The Microbiome Diet: What Are the Best Foods for Gut Health?
As the saying goes, you are what you eat. While an adage, it happens to be true, right down to your gut's microbes. And that's what the Microbiome Diet is all about. This trendy diet by Dr. Raphael Kellman is all about eating certain foods (and avoiding others) to restore your gut health.
Whether you've been considering this buzzy Microbiome Diet or you've never heard of it before, we're glad you're here. Because the truth is, the importance of gut bacteria cannot be overstated. Here's what you need to know.
What Is the Microbiome?
First, let's start with the basics. A microbiome consists of all the microorganisms, like bacteria, archaea, fungi, and viruses, that live in a particular environment.1 Trillions of microorganisms, or microbiota, reside in your body, allowing every part of you to home a distinct microbiome. However, the main colonizations are on your skin, in your airways, your urogenital tract, your eyes, and your digestive system.
While all microbiomes are important and necessary, the largest and most powerful community of microorganisms is in your gut, namely, your large intestine. Your gut microbiome is home to a diverse community of microorganisms, including yeasts, archaea, parasites such as helminths, viruses, and protozoa.3
The Gut-Brain Axis
While you may know your gut plays a major role in digestion, what you might not know is that your gut is constantly communicating with your brain. And your gut performs a role in many essential functions like immune, metabolic, and cognitive health.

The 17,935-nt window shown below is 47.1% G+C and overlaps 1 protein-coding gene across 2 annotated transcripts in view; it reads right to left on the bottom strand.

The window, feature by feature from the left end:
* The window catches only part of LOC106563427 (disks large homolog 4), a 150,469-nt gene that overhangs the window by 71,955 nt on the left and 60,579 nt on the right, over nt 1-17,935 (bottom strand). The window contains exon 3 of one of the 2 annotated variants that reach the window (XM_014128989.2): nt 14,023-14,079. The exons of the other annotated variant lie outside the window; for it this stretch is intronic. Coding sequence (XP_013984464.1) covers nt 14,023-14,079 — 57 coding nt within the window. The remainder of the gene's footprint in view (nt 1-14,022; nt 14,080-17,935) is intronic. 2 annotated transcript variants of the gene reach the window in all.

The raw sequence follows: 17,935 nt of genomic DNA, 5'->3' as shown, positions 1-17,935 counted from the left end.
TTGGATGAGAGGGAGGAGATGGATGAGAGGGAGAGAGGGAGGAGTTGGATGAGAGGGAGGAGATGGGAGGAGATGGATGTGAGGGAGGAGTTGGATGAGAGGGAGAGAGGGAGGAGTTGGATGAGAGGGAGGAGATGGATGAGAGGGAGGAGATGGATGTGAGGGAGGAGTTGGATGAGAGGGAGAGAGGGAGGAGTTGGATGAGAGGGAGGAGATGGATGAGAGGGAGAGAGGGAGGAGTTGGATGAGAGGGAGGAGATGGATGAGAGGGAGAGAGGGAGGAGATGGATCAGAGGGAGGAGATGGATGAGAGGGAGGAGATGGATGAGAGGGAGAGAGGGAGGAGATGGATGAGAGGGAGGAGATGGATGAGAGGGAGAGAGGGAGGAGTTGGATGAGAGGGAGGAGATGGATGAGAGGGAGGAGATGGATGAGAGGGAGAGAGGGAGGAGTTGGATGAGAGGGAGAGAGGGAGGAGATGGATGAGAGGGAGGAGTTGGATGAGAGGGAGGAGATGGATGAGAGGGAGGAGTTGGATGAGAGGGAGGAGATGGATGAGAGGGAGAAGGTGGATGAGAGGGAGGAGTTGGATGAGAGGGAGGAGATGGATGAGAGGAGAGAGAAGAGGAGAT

This connection between the brain and the gut is called "The Gut-Brain Axis". It's a network of connections that allow two-way communication between gut bacteria and the brain. The axis is crucial in maintaining homeostasis (aka a harmonious balance) of the gastrointestinal, central nervous, and microbial systems.4
Can Diet Impact Your Microbiome?
There are a few things that we know for sure about the microbiome. For one, we know that our microbiomes are greatly affected by factors such as genetics, lifestyle, medical interventions (i.e., antibiotics, vaccinations, etc.), and health status.
And yes, your diet is also a crucial factor affecting your microbiome health. In fact, data shows that changes in your diet impact up to 50% of the makeup of your gut microbiota.5 The underlying message: for our microbiome to function, you need to feed it.
How to Feed Your Microbiome: Eating a Diverse Diet
To maintain a balanced microbiome and set yourself up for optimal health, it’s vital to eat a varied diet. This includes lots of fruits, vegetables, and protein, and minimal amounts of sugar, fat, and salt. We know this by looking at a fully functional biome.
Today, the average American adult has around 1,200 different kinds of bacteria in their gut. While the modern-day average hunter-gatherer has a full third more of bacteria in their guts with 1,600 species. Like those living hunter and gatherer lifestyles, our ancestors also had more varied bacteria in their guts than the average American does today.5
What Is the Microbiome Diet?